The remainder of the workforce is a mix of self-employed individuals gig workers, carers and students, and is proving to be increasingly difficult to reach.6

The largest persona which emerged from this studied were the “do-it-yourselfers”.

This is the group recruiters are going to need to shift gears for.

While the traditionalists value the conventional incentives, this group values flexibility above all else.

Through the ebbs and flows of the pandemic, this group sought out new positions or turned to part-time or gig work in search of greater autonomy.

The other groups that the study revealed indicated similar workplace priorities of increased flexibility, meaningful work and higher compensation.7

Among traditional recruiters, the challenge in attracting this large non-traditional cohort will be to find ways to make traditional workplace arrangements appealing.

Ultimately, it is freedom that these workers crave, and so much of the solution will centre around designing work that can be autonomously conducted and gives employees a much greater level of choice in their workplace routines.

One way of doing this is measuring effectiveness by goals achieved as workers are allowed the freedom to decide how these goals are achieved.8

About 86 per cent of workers say they want to work for an organisation that prioritises outcomes over output.

They want to feel free and trusted to conduct their work where and how they choose.9

Employers and recruiters are going to need to adjust to such metrics of success in order to keep up with worker expectations.

Traditional metrics of productivity will need to be adjusted to measure the value rather than the volume of work delivered.

Across the board, flexibility is the name of the game for recruiters.

\And in order to offer this flexibility, employers are going to need to focus their efforts on building a strong trust relationship with their workers.

Workers need to be able to trust that their employers understand their complex living circumstances, responsibilities and abilities, and need to feel trusted to complete their work with autonomy.

With tech and market trends shifting the ground we have stood on for decades, now is the time for recruiters and employers to take stock of their systems and reconsider the way things have always been done.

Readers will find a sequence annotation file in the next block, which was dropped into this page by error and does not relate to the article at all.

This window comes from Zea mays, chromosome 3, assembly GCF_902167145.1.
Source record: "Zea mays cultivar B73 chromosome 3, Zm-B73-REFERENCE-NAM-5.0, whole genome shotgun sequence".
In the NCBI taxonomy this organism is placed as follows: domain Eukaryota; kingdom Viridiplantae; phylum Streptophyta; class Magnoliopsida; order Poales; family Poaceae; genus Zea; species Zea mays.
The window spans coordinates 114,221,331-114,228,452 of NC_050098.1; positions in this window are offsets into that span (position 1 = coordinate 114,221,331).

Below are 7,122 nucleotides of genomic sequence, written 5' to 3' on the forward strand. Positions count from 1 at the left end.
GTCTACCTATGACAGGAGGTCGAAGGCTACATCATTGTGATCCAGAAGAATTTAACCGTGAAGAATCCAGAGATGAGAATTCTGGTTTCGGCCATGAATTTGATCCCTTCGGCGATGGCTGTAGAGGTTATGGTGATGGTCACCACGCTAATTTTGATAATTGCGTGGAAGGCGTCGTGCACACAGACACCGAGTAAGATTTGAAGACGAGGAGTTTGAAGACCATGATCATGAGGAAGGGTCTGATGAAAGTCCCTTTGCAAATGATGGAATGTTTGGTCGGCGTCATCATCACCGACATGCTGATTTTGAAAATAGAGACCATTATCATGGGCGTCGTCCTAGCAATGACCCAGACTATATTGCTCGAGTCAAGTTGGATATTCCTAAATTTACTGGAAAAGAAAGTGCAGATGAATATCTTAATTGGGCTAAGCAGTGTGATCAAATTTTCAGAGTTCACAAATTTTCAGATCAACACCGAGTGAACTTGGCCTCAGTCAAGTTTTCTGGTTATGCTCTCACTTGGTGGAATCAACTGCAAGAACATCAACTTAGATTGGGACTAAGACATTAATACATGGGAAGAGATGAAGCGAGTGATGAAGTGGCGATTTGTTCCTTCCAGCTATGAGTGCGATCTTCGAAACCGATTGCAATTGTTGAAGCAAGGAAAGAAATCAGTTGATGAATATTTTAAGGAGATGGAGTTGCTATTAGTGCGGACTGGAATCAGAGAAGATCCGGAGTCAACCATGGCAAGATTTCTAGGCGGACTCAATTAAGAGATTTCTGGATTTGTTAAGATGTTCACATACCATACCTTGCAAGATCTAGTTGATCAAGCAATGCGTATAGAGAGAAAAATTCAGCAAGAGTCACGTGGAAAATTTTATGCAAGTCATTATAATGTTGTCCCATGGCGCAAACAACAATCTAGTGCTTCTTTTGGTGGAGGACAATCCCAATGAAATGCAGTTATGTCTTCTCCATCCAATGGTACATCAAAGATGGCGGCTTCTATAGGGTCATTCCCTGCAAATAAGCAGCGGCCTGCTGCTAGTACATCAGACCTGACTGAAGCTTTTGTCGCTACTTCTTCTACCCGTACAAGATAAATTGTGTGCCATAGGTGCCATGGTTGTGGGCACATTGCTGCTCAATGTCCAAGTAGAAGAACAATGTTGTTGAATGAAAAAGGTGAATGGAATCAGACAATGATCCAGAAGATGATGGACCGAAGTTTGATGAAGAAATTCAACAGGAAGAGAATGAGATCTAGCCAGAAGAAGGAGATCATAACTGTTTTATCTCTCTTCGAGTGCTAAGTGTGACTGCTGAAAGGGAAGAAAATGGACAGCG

Those able to use AI to their advantage and give the new generations and cohorts of workers the space to shine are sure to reap the rewards in the years to come.


1. Coffee, P 2023, ‘AI Set to Upend the Talent Search at Ad Agencies and Brands,’ Wall Street Journal, 7 August.

2. Magloff, L 2023, ‘AI makes job ads more inclusive,’ SpringWise, 16 August.

3. Hancock, B, Schaninger, B & Yee, L 2023, ‘Generative AI and the future of HR,’ McKinsey & Company, 5 June.

4. Hancock, B, Schaninger, B & Yee, L 2023, ‘Generative AI and the future of HR,’ McKinsey & Company, 5 June.

5. De Smet, A, Dowling, B, Hancock, B & Schaninger, B 2023, ‘The Great Attrition is making hiring harder. Are you searching the right talent pools?’, McKinsey & Company, 13 July.

6. De Smet, A, Dowling, B, Hancock, B & Schaninger, B 2023, ‘The Great Attrition is making hiring harder. Are you searching the right talent pools?’, McKinsey & Company, 13 July.

7. De Smet, A, Dowling, B, Hancock, B & Schaninger, B 2023, ‘The Great Attrition is making hiring harder. Are you searching the right talent pools?’, McKinsey & Company, 13 July.

8. De Smet, A, Dowling, B, Hancock, B & Schaninger, B 2023, ‘The Great Attrition is making hiring harder. Are you searching the right talent pools?’, McKinsey & Company, 13 July.

9. Minahin, T 2021, ‘What Your Future Employees Want Most,’ Harvard Business Review, 31 May.


Article supplied with thanks to Michael McQueen.

About the Author: Michael is a trends forecaster, business strategist and award-winning conference speaker.

Feature image: Photo by Jason Goodman on Unsplash